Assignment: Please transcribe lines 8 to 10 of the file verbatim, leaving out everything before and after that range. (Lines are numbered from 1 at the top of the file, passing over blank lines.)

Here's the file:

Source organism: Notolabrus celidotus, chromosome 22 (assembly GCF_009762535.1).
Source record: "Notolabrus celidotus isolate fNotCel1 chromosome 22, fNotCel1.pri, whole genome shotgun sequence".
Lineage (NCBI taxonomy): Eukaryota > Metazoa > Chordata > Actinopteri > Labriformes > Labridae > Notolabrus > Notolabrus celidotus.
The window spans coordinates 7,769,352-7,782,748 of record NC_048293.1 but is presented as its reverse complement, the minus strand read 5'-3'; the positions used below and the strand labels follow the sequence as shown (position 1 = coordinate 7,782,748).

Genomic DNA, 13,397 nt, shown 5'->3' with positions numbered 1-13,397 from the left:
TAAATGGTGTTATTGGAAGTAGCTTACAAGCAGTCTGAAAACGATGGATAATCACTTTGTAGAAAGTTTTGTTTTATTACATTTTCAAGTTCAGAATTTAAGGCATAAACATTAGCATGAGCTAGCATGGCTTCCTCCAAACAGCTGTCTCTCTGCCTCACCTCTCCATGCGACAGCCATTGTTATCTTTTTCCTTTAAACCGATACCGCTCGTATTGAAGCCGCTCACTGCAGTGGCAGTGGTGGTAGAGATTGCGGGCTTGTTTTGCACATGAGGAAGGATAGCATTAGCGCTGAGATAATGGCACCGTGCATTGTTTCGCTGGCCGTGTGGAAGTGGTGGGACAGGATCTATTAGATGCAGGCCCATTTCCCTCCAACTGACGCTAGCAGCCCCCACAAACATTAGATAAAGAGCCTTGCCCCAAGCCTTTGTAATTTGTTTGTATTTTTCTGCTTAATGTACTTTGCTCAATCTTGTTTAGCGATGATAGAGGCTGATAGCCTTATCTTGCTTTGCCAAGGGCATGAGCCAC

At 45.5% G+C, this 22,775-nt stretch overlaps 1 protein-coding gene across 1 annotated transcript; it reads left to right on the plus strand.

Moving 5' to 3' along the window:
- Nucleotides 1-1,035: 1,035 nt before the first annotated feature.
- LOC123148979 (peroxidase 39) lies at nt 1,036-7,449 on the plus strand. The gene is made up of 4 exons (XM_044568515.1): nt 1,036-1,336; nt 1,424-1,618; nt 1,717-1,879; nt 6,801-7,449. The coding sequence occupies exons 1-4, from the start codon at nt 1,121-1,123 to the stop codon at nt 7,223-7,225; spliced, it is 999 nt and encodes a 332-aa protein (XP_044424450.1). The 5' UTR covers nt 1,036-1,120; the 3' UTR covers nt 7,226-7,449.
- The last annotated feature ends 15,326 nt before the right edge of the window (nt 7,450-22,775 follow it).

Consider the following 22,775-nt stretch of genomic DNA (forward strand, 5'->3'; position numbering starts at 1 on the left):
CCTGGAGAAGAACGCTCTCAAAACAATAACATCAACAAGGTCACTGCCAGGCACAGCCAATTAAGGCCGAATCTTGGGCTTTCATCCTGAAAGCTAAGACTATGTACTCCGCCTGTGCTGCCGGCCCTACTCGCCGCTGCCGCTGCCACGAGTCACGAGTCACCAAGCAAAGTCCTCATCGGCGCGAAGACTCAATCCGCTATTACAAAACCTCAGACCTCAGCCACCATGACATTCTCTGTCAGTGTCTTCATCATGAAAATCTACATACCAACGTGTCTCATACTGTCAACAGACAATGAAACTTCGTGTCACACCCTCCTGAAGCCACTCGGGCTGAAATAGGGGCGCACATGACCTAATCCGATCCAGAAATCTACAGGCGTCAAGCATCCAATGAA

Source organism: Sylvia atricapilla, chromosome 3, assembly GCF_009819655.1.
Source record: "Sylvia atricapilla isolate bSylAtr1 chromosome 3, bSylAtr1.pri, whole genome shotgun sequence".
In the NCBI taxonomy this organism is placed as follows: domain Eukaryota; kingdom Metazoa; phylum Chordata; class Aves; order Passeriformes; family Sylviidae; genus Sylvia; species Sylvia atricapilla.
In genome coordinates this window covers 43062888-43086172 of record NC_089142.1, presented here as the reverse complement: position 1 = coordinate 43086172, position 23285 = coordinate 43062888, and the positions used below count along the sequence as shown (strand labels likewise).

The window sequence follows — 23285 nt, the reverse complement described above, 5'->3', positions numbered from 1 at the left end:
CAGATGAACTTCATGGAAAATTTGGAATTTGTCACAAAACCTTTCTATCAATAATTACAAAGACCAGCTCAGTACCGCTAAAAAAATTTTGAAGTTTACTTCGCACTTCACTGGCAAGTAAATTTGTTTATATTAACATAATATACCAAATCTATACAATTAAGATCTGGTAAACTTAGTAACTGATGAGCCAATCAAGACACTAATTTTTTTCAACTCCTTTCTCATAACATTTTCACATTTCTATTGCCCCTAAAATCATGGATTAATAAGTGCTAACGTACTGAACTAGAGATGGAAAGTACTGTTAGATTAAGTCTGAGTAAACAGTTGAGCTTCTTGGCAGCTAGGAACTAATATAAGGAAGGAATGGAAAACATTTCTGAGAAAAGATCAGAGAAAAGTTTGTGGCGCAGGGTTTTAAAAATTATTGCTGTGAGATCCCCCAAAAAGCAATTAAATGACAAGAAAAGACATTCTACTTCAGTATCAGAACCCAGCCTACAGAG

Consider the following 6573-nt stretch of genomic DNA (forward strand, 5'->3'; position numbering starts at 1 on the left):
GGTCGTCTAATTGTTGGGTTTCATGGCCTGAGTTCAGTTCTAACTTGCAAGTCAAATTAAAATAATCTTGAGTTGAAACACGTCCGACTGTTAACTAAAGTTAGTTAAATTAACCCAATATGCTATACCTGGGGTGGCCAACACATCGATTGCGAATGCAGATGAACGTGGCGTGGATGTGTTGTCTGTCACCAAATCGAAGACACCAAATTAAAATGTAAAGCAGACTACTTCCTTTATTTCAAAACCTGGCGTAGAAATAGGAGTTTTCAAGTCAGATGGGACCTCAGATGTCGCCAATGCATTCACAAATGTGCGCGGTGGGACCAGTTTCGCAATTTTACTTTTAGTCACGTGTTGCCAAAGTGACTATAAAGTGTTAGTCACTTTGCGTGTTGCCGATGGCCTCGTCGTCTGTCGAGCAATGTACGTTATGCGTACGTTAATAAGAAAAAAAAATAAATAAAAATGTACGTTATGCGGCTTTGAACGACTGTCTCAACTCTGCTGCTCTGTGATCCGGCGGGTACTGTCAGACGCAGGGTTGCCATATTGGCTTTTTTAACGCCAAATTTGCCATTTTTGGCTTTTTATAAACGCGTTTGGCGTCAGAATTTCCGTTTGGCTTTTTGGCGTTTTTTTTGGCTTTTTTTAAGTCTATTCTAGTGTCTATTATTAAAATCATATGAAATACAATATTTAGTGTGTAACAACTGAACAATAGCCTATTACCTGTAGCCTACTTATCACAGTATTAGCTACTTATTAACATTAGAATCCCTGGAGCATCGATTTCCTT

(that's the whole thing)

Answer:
Moving 5' to 3' along the window:
- Nucleotides 1-1,035: 1,035 nt before the first annotated feature.
- LOC123148979 (peroxidase 39) lies at nt 1,036-7,449 on the plus strand. The gene is made up of 4 exons (XM_044568515.1): nt 1,036-1,336; nt 1,424-1,618; nt 1,717-1,879; nt 6,801-7,449. The coding sequence occupies exons 1-4, from the start codon at nt 1,121-1,123 to the stop codon at nt 7,223-7,225; spliced, it is 999 nt and encodes a 332-aa protein (XP_044424450.1). The 5' UTR covers nt 1,036-1,120; the 3' UTR covers nt 7,226-7,449.